‘If there were water
And no rock
…Not the cicada
and the dry grass singing
But the sound of water over a rock…
Drip drop drip drop drop drop drop
But there is no water’ T.S. Eliot, The Wasteland
Honestly, this is not that surprising. A fairly accurate description of the British climate might be “Rain, occasionally interrupted by seasons”. But, being a writer, I do tend to do quite a bit of staring out of the window, thinking, and it just struck me that this is the kind of rain that so rarely appears in fiction. Heavy-ish droplets, but not strong enough to qualify as a downpour. I wonder what kind of emotion this would try to evoke.
There’s quite a strict system when it comes to fictional weather. You can bet, if it is mentioned at all, that it will have some kind of relevance. I’m not suggesting that every scene in the rain will hinge upon important bloodstains being washed away, or will feature a car, slipping and sliding towards a deadly pileup. But if, for example, a character wakes up to find his house entirely wreathed in a thick, mysterious fog, the result is unlikely to be a light-hearted romantic comedy.
But at least some kinds of fictional weather are fairly easy to predict. Snowfall steers a central path between Christmas magic and harsh deprivation, depending on the time of year and the cynicism of the writer. Blazing sunshine might briefly inspire a good mood, but only if it mentioned once. If it intrudes too often, it becomes as merciless as the real thing. And trust me, as a fair-skinned redhead, I can be burned just reading a description of the desert.
But rain is an altogether different prospect. Rain is as shifting and subtle as the human heart. It can be bold and strident, a torrential downpour which traps people within and declares the supremacy of nature, making us small and insignificant. These are King Lear-like storms, and they make us want to rage against the heavens. Nature is battling against us, and we ‘poor forked animals’ must try our best to fight back.
Or, rain can soothe, as if coming after a long drought, and wash away old tensions. It is no accident that the bumbling “non-proposal” at the end of Four Weddings and a Funeral happens in a sudden cloudburst, as the main characters, hopeless as they are, escape from their former life like a baptism.
If it sticks to a thin, persistent drizzle, it is the background to a noir-style tale. Where messy allegiances and shady dealings fit neatly with the uncomfortable sensation of lugging around a permanently damp overcoat.
But if it rains firmly, it can be an image of childhood delight, creating puddles to jump in, and muddy fun for all.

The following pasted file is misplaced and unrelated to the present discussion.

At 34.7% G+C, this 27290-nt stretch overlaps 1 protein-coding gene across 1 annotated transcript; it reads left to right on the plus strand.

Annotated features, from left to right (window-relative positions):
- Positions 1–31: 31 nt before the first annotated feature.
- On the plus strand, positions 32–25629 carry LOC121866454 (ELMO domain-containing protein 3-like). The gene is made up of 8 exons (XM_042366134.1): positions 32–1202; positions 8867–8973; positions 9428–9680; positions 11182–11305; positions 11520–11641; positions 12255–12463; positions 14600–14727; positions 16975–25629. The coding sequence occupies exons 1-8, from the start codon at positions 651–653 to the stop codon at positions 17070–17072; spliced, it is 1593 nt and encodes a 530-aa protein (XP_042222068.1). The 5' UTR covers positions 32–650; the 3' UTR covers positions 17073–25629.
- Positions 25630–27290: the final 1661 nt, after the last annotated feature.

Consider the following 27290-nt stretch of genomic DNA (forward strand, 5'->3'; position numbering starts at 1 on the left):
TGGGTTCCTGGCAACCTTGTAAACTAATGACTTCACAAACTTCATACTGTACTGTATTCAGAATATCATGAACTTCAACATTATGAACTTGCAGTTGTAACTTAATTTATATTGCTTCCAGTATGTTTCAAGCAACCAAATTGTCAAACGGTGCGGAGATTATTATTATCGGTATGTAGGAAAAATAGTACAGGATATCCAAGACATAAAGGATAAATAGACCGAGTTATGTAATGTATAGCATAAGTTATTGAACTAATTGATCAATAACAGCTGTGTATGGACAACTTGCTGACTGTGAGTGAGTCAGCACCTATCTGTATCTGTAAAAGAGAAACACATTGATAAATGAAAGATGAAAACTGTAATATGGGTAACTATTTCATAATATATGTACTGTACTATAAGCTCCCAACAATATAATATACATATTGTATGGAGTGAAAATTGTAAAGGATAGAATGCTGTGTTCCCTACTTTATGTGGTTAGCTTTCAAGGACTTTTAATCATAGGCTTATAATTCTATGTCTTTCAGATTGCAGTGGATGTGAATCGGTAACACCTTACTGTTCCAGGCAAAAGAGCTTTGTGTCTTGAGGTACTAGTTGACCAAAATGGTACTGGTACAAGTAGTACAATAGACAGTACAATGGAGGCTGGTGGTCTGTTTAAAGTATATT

And in speculative fiction, there is the added bonus of futuristic pollution, or alien climates. Rain has an extra frisson of terror if it might be loaded with industrial acids that strip skin from bone. Then, more than ever, it is godlike, an emblem of fate.
But above all, rain and sadness go together. Strangely enough, I think this is one of the most affecting things about the film Blade Runner. Without its distinctly damp neon atmosphere, it would have been an unusually sophisticated tale of half-living robots. But there is something wonderfully pathetic, in the sense of pathos, about these creatures under the rain. Bedraggled but still proud, Roy Baty manages a defiantly human sense of dignity which he could never have achieved if his life had ended safe and warm. The poignancy of his final speech, and all of the extraordinary things he has seen, is that nothing now will shelter him from the rain.
Rain is, in fact, a great equaliser. I was once reading a fairly indifferent fantasy novel, which contained a particularly insufferable, eternally perfect dragon. I found that the only way I could survive, was to picture him trying to dry out his wings after an unexpected collision with a storm cloud. Perhaps giving him a hairdryer was a step too far, but he did deserve it. Nothing is majestic when it is bedraggled.
Anyway, I’m pleased to say that as I’ve been writing this, the rain has adopted my favourite sound—a comforting steady thrum. This is a very cosy sound indeed, like the purring of an enormous cat.
That is, until you have to go out in it… And now, I’m just off to Scotland, to the Edinburgh Festival. I wonder what the weather will be like….
David Whitley is British, and a recent graduate of the University of Oxford. His first novel is The Midnight Charter, a fantasy adventure for young adults which, to his complete astonishment, has sold on five continents in thirteen languages. The first of a trilogy, it will be published in the US by Roaring Brook in September.